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Louis Boulanger. Peintre rêveur.

Louis Boulanger. Peintre rêveur. : Louis Boulanger, La Esmeralda défendue par la Sachette, 1831 ©Maisons de Victor Hugo Paris-Guernesey Paris Musées   

The exhibition

Continuing its program of Hugolian Romantics, the writer's house exhibits one hundred and thirty works by Louis Boulanger, their leader. A family son, Louis Boulanger (1806-1867) was provided with a Latin tutor, an uncle of the Devéria brothers who opened him up to painting. Thus, after his years of apprenticeship at the school of a tempered Davidism at Guillon-Lethière, he will be associated with the romantic thought broth advocating the return to history, the atomization of the hierarchy of genres by demanding the brotherhood of the arts. Romanticism in cinema format, he was noticed at the Salon of 1833 by exhibiting the tragic end of Mazeppa after Byron, before coming up against the intransigence of the jury, which refused him several times. Thus, raising the literary subject to a major genre, he became an agent of the reform that forbade actors to dress as they pleased and, as Baron Taylor's right-hand man, invented the authentic stage costume, thus participating closely in the setbacks of Hernani as well as in the success of Alexandre Dumas. Discoverer of Spain, which he traveled with Dumas, he also signed watercolors that were intended to be oil paintings, vivid portraits of a delicate intimacy and impressive decorative works for the churches of the return to grace of the Bourbon France. A beautiful exhibition which regrets the massive absence of monumental canvases by the painter, a sign of this change in taste which, during Boulanger's own lifetime, was to darken his career.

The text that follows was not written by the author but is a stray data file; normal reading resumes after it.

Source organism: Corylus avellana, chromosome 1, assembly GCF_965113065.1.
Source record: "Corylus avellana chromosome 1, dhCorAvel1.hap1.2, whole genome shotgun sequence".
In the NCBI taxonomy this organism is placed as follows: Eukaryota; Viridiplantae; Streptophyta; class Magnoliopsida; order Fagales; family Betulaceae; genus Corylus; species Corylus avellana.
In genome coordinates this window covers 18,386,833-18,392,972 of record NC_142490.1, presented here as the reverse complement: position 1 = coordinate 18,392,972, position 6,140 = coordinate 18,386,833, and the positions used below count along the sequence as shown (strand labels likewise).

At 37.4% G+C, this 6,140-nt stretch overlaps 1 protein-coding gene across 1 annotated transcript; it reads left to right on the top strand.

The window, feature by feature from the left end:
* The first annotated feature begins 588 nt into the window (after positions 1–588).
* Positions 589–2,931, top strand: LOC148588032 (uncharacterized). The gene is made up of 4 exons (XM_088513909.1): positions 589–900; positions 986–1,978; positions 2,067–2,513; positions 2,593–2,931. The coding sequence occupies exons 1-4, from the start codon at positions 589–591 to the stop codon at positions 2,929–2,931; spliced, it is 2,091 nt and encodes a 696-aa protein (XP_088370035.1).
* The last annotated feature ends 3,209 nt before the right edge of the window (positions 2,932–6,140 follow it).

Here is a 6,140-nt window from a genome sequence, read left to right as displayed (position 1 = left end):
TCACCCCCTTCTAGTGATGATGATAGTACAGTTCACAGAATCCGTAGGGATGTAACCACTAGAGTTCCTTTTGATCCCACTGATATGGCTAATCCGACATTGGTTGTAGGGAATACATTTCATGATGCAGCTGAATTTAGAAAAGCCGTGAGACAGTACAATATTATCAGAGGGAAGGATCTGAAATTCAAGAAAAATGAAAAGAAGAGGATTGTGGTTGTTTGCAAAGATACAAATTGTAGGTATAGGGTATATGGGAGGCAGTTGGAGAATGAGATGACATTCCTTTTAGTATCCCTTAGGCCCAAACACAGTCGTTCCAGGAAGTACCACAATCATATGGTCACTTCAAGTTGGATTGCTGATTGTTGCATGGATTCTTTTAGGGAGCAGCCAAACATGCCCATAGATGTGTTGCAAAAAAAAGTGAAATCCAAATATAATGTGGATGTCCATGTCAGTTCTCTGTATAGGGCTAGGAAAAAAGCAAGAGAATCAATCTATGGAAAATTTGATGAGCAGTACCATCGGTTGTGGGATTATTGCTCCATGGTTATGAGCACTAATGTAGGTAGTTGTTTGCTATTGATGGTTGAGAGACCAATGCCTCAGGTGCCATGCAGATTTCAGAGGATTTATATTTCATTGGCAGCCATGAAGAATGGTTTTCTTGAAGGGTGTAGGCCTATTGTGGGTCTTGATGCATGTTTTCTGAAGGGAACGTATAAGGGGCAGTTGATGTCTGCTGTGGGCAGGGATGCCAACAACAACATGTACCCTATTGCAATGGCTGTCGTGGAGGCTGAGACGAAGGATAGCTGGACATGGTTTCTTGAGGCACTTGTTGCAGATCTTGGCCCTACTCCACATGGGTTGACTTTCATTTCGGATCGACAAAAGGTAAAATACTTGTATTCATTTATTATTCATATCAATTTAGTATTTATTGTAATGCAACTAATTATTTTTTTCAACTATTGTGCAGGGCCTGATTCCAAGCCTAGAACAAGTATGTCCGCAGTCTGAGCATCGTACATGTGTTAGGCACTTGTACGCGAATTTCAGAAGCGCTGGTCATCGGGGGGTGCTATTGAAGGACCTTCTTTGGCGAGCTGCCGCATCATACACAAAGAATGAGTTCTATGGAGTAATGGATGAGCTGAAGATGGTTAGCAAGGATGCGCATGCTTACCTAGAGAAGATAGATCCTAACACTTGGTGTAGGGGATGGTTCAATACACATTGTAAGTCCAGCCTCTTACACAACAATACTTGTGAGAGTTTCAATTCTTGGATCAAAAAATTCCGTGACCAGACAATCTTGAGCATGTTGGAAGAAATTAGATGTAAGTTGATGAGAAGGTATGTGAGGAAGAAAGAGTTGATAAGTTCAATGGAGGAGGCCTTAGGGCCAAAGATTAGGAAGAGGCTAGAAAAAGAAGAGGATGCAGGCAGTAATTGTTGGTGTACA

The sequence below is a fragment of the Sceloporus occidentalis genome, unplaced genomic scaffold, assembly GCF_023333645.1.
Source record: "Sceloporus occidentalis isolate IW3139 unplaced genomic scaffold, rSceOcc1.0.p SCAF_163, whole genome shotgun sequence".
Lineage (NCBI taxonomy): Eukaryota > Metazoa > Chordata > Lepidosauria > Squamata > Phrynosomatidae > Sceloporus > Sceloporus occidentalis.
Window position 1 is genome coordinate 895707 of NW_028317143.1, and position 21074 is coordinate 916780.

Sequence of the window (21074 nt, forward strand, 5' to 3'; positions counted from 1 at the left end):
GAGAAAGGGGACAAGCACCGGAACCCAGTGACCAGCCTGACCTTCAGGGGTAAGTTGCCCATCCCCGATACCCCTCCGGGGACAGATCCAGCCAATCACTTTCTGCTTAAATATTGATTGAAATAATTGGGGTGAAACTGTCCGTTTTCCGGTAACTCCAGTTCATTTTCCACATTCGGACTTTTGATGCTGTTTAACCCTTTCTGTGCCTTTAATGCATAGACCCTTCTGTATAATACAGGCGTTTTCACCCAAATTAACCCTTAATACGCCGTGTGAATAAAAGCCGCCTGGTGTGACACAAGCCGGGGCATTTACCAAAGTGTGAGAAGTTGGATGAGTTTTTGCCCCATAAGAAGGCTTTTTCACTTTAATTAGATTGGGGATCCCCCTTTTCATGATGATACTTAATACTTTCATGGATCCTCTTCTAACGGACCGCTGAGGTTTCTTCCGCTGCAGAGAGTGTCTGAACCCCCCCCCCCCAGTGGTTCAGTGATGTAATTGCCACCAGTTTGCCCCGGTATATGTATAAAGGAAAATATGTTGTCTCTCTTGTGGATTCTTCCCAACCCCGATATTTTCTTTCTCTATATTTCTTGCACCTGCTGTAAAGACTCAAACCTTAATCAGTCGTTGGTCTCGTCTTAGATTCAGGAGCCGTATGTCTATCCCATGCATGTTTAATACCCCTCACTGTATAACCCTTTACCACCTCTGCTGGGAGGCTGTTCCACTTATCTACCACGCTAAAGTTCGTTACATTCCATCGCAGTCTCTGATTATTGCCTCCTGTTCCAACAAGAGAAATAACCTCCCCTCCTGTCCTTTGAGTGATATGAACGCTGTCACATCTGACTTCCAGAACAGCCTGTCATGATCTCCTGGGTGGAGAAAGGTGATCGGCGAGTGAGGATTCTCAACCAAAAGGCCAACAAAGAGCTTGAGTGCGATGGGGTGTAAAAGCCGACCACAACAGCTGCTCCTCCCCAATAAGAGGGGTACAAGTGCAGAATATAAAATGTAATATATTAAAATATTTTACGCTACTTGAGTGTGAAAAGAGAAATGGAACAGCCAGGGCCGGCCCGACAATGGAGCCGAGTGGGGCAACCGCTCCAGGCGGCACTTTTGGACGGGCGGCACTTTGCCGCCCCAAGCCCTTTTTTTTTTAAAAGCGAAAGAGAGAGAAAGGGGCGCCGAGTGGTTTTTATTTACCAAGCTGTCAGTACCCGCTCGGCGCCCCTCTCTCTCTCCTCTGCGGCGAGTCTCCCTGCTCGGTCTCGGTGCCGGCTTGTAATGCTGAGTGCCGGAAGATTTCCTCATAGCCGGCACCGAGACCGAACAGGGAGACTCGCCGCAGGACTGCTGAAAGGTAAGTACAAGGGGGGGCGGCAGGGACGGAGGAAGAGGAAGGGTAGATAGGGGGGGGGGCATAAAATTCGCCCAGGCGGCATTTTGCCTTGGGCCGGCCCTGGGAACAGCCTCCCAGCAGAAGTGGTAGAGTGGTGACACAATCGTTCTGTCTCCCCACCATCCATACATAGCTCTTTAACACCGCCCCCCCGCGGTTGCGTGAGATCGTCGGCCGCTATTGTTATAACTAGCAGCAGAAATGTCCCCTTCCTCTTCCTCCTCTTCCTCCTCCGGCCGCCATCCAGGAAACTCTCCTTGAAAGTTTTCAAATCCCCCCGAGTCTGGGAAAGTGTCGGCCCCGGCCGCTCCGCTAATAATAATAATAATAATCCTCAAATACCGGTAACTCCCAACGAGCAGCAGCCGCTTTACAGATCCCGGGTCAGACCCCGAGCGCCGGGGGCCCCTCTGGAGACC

Extract from the article by Vincent Quéau published in the N°104 de la revue Art Absolument. Published February 3, 2023


10/11/2022 - 05/03/2023